After having spent three weeks in Jordan due to an invitation of the organisation Bi’a to give my opinion and advice how to market glamping and talking to many people about the general situation, I came to the following results:
Tourism in Jordan faces quite some difficulty. Tourists do not come any more to Jordan in the numbers they used to. This is for several reasons:
- Travel warnings
- Financial difficulties
- Travel agency partners have distanced themselves
- Tourists only come once
- Well known touristic attractions
Several ministries for foreign affairs (e.g. Germany, Austria, Switzerland, France, USA) warn their people not to go to Jordan. Apart from that, tourists think that the whole Middle East faces a crisis and that there are riots or other dangerous conflicts everywhere. The month of May is supposed to be the high season in Jordan, but hotels and tourist attractions are empty, because a lot of travelers cancelled their reservations two months ago when they heard of problems in Syria or Egypt. They believe, that these countries are all the same and as Jordan is in the Middle East there is also a problem there. And because they believe it is dangerous to go there they would rather cancel their travel.
Due to the global economic crisis people try to save money, including when on vacation. Traveling to Jordan is normally a cultural experience and not an all-inclusive beach vacation. Of course there are some beach resorts but other destinations, which are in the meantime well known for their resorts, are dominating the market. Turkey, Spain or Thailand come to mind when you think of a cheap holiday but not Jordan.
The average traveller used to travel to Jordan in conjunction with another country. Jordan alone and by itself was hardly ever the aim. People used to do tours to Syria, Lebanon, Egypt and Jordan. But now that most of the borders are closed, or the countries are facing warlike situations, these long roundtrips are not offered any more. Since 2007 these tours are declining. But Jordan still is not the sole target of a trip. So far tourists prefer to combine it with a tour through Israel.
If people do dare to go to Jordan they do this in a roundtrip with five days in Jordan and visit the hot spots like world heritage sites or one of the new seven world wonders. The travel agencies have planned and operated in that way all these years, hotels are used to it. Why change?
Even the JTB (Jordan Tourism Board) did not meet with us to discuss the situation and get new ideas. They sent us on a round trip with a driver to all the well known spots where tourists have been going since 1994 when tourism grew very strong in Jordan. Even they are not interested in new ideas or a new view or visions.
Once in a lifetime
I do not have figures to prove my statement but I very strongly believe that the average tourist travels only once to Jordan. A cultural trip to the holy land with all the treasures and unique attractions that you can find nowhere else in the world. Been there – done that; and he never comes back again.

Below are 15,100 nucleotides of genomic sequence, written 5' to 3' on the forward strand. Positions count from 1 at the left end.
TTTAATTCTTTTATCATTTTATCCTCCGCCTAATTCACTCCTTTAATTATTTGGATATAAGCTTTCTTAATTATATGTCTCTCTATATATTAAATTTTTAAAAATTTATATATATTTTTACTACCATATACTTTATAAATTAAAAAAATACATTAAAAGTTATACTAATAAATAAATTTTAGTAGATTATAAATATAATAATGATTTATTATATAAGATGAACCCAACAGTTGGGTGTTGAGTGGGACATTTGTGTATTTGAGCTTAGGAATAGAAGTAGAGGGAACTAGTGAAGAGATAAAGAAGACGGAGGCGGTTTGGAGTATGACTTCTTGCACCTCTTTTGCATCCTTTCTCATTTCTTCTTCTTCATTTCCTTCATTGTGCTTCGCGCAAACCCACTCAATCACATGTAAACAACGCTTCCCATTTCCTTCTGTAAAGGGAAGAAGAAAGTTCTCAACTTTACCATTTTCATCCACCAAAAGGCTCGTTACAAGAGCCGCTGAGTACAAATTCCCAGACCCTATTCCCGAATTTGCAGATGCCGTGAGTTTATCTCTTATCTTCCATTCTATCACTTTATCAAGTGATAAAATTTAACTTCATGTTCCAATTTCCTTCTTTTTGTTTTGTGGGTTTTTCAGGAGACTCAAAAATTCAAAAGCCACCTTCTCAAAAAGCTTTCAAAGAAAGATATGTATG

Well known touristic attractions
The fact that Jordan has unique attractions like Petra leads to an somewhat arrogant attitude of tourism professionals who practice ‚sit-and-wait marketing‘ since the tourist will come anyway because he is so eager to float in the dead sea or to see Petra. And he will never come back so one does not need to be very creative or inventive.
Petra / Wadi Mousa
I talked to a hotel manager in Wadi Mousa – a small town directly situated at the entrance to Petra. He told me that the average tourist stays two days at Wadi Mousa. Normally they arrive in the afternoon or evening, stay overnight, visit Petra the next day, relax at the pool after the visit, stay overnight and leave after breakfast. Some bus groups will even leave after the visit to Petra and spend only one night at a hotel.
One week in Wadi Mousa
I asked the hotel manager whether he would like the tourists to stay longer – let‘s say for a week in Wadi Mousa. He answered that four days would be the maximum because Wadi Mousa has not much to offer and after three days in Petra you would leave again. Shouldn’t he as a hotel manager tell me, that I am supposed to stay seven nights in his hotel? He is spoiling his own business. But this opinion I heard also from others, that Wadi Mousa has nothing to offer.
A longer stay would be better for everyone. The hotel costs would be lower and the impact on the environment would be weaker because you would not have to change sheets and towels every day and the consumption of water for laundry would be lower.
So much to do in Wadi Mousa
I personally would like to spend one week in Wadi Mousa and there is already currently a lot to do. Of course I would spend three days in Petra. Then I would go hiking, do horse riding, go to little Petra, relax at the pool, discover Wadi Mousa or the surrounding. Have you ever been to the point where you can look into the siq to Petra? It is a short trip by car and nobody goes there. The tourist buses normally do not stop there. Or after three days in Petra you could just ‚be‘ and relax at the pool, read a book or sit under a shadowy tree and meditate.
So much to think of in the future